More Studies Suggest Omicron Causes Milder Symptoms, Says Top WHO Official
More Studies Suggest Omicron Causes Milder Symptoms, Says Top WHO Official

By Lorenz Duchamps

A top World Health Organization (WHO) official said on Tuesday that evidence is growing that shows the Omicron variant of the CCP virus is less severe compared to previous variants due to the disease affecting the upper respiratory tract.

“We are seeing more and more studies pointing out that Omicron is infecting the upper part of the body. Unlike other ones, the lungs, who would be causing severe pneumonia,” WHO Incident Manager Abdi Mahamud said during a news conference in Geneva.

Mahamud’s remark on the CCP (Chinese Communist Party) virus variant having a reduced risk of severe disease and death also echoes other data, including a report by the South African Medical Research Council (SAMRC) that said most of the hospitalized patients admitted with COVID-19 did not need oxygen, a contrast to earlier in the pandemic.

Though Mahamud hailed the growing evidence as possibly “good news”—at the same time, he also sounded a note of caution because the discovery requires more studies to prove the new data.

According to data released by the SAMRC, while COVID-19 cases surged to all-time records in South Africa, the in-hospital rate of deaths linked to the disease was 6.6 percent in the previous two weeks before the report was published in early December, versus 17 percent in the year-and-a-half preceding that time period.

However, Mahamud called South Africa an “outlier” since it has a young population, among other factors—noting that health officials shouldn’t template the country for how the variant will fare as it continues to spread in other places.

He also added that due to Omicron’s high transmissibility, it may be possible for the strain to become dominant within “a matter of weeks” in many places, noting that a “remarkable increase” in cases was reported in the United States, but the numbers have fluctuated.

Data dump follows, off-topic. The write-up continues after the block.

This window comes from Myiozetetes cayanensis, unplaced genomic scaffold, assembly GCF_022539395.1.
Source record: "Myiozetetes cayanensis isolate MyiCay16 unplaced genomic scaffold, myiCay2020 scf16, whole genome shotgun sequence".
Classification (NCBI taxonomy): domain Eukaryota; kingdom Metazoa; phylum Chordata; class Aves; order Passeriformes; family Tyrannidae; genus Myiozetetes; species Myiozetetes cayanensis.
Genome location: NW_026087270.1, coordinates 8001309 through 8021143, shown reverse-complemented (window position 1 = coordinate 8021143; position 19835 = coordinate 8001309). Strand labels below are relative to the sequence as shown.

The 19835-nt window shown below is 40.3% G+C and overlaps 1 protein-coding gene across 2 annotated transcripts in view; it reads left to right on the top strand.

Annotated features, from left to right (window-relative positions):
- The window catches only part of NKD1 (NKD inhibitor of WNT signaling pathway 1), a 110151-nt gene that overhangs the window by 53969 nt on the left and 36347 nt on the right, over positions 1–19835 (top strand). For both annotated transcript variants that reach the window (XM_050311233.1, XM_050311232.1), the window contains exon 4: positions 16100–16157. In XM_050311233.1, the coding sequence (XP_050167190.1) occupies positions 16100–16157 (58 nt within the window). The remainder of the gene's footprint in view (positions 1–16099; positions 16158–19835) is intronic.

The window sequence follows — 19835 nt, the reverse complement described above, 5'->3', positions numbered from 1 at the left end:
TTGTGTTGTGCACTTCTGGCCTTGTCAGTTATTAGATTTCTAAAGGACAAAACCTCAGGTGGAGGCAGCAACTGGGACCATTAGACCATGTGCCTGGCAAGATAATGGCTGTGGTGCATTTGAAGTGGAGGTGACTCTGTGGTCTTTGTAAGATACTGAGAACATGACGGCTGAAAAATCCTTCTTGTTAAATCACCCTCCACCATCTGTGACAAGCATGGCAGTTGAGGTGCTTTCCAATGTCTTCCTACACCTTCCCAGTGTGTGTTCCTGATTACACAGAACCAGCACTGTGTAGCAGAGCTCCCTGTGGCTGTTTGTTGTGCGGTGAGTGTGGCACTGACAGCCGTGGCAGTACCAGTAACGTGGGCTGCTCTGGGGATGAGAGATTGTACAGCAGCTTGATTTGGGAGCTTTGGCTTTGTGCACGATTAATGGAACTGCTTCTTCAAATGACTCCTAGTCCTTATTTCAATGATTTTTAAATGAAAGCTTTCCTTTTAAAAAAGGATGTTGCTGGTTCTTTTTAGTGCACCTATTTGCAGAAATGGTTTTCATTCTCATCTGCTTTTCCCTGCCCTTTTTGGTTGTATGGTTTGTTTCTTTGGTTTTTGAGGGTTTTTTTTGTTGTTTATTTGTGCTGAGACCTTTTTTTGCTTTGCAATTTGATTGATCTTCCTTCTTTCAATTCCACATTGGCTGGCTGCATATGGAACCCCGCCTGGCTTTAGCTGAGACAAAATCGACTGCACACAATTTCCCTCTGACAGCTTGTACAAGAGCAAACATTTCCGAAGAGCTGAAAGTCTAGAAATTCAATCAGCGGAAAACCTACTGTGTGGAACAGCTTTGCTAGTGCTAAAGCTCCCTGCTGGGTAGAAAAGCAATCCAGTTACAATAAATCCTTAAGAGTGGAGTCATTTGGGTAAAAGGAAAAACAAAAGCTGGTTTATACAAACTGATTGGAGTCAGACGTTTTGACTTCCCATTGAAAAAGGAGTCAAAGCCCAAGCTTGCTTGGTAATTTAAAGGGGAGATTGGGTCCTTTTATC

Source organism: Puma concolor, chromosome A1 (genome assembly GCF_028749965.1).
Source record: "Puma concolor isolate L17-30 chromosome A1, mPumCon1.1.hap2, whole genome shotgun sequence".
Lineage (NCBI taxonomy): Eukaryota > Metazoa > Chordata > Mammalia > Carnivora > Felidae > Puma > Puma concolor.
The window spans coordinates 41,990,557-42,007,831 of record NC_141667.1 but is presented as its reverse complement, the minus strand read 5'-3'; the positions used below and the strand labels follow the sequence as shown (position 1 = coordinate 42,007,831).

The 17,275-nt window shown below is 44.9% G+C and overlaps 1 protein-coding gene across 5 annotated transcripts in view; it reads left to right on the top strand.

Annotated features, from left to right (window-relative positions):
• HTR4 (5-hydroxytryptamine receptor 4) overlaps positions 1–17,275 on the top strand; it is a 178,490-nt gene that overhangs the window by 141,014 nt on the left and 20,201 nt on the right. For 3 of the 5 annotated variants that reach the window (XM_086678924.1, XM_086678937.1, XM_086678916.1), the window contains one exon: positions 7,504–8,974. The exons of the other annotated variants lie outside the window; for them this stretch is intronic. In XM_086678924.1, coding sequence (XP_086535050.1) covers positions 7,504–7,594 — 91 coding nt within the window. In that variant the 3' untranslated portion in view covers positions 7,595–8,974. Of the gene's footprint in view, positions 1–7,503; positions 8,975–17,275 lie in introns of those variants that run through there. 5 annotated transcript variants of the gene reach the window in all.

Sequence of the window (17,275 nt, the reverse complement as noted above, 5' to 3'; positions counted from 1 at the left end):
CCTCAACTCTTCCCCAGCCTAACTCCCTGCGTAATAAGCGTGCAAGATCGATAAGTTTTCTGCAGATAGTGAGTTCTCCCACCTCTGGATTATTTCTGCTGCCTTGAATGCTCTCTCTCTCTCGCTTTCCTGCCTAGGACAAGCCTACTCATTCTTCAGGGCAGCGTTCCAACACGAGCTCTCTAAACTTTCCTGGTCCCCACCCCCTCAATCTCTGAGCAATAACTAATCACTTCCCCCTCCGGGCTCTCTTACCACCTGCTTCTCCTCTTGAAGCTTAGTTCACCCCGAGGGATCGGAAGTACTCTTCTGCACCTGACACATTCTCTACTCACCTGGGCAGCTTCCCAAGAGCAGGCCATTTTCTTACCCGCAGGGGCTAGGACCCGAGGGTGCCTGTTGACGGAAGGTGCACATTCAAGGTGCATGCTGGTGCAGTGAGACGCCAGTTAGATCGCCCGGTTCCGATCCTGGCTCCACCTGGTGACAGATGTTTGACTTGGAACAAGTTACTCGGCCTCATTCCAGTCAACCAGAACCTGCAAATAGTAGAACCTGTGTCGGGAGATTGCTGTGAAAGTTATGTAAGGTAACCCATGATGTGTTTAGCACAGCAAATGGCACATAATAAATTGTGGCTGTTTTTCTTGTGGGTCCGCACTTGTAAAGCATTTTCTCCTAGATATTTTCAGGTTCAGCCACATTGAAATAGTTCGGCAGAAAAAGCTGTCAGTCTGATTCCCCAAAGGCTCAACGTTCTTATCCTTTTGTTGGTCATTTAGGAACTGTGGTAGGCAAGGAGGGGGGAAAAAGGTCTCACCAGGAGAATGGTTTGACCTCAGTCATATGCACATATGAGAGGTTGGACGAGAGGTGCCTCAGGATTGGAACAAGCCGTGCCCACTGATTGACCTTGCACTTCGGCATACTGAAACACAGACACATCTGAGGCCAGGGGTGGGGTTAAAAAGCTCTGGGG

“The numbers have been fluctuated because of the variability of the data,” Mahamud said. “Just to give you an example—in the United States they reported initially 70 percent, when all the data came back, it went to 57 percent, so there will be a fluctuation with the Christmas backlog, with the New Year, I think we will have a better idea of the proportion in the coming days.”

While evidence has emerged previously that Omicron appears to be able to slip past antibodies bestowed by COVID-19 vaccines, Mahamud said new studies suggest the shot still provides some protection by eliciting a second pillar of the immune response from T-cells.

T-cells are a type of white blood cell that is an essential part of the adaptive immune system. They work to eliminate infected cells and also play a vital role in modulating the severity of the CCP virus, also known as SARS-CoV-2, in individuals.

“We have a good number of studies coming up, proving again what we had from South Africa that the vaccine still protects you against hospitalization and severe disease and death and that’s what vaccines were designed for, Mahamud said.

Asked about whether an Omicron-specific vaccine was needed, he said it was too early to say but noted the decision required global coordination and should not be left to the commercial sector to decide alone.

Reuters contributed to this report.

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